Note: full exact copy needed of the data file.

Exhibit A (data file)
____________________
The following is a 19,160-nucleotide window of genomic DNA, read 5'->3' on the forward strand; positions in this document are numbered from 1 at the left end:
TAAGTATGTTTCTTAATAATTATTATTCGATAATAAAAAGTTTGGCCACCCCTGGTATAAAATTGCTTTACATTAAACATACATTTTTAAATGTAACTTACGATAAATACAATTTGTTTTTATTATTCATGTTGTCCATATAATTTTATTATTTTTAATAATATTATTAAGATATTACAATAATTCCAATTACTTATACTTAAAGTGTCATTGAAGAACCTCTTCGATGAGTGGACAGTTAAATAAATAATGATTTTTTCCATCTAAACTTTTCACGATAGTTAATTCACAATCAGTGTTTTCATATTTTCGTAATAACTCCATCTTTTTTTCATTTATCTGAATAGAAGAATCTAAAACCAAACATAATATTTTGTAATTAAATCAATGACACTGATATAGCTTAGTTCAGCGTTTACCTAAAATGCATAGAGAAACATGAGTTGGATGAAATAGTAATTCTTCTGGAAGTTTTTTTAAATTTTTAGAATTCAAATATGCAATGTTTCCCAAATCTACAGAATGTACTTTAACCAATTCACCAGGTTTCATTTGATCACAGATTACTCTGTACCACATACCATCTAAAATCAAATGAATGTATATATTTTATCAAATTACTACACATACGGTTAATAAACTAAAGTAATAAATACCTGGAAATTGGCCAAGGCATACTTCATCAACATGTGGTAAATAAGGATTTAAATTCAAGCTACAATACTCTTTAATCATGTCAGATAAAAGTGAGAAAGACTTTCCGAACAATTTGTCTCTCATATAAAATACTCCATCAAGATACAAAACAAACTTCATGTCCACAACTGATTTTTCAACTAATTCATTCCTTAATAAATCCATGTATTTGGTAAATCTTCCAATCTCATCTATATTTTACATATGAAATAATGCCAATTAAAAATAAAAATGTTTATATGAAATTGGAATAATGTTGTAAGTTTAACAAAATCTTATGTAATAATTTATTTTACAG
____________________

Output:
The following is a 19,160-nucleotide window of genomic DNA, read 5'->3' on the forward strand; positions in this document are numbered from 1 at the left end:
TAAGTATGTTTCTTAATAATTATTATTCGATAATAAAAAGTTTGGCCACCCCTGGTATAAAATTGCTTTACATTAAACATACATTTTTAAATGTAACTTACGATAAATACAATTTGTTTTTATTATTCATGTTGTCCATATAATTTTATTATTTTTAATAATATTATTAAGATATTACAATAATTCCAATTACTTATACTTAAAGTGTCATTGAAGAACCTCTTCGATGAGTGGACAGTTAAATAAATAATGATTTTTTCCATCTAAACTTTTCACGATAGTTAATTCACAATCAGTGTTTTCATATTTTCGTAATAACTCCATCTTTTTTTCATTTATCTGAATAGAAGAATCTAAAACCAAACATAATATTTTGTAATTAAATCAATGACACTGATATAGCTTAGTTCAGCGTTTACCTAAAATGCATAGAGAAACATGAGTTGGATGAAATAGTAATTCTTCTGGAAGTTTTTTTAAATTTTTAGAATTCAAATATGCAATGTTTCCCAAATCTACAGAATGTACTTTAACCAATTCACCAGGTTTCATTTGATCACAGATTACTCTGTACCACATACCATCTAAAATCAAATGAATGTATATATTTTATCAAATTACTACACATACGGTTAATAAACTAAAGTAATAAATACCTGGAAATTGGCCAAGGCATACTTCATCAACATGTGGTAAATAAGGATTTAAATTCAAGCTACAATACTCTTTAATCATGTCAGATAAAAGTGAGAAAGACTTTCCGAACAATTTGTCTCTCATATAAAATACTCCATCAAGATACAAAACAAACTTCATGTCCACAACTGATTTTTCAACTAATTCATTCCTTAATAAATCCATGTATTTGGTAAATCTTCCAATCTCATCTATATTTTACATATGAAATAATGCCAATTAAAAATAAAAATGTTTATATGAAATTGGAATAATGTTGTAAGTTTAACAAAATCTTATGTAATAATTTATTTTACAG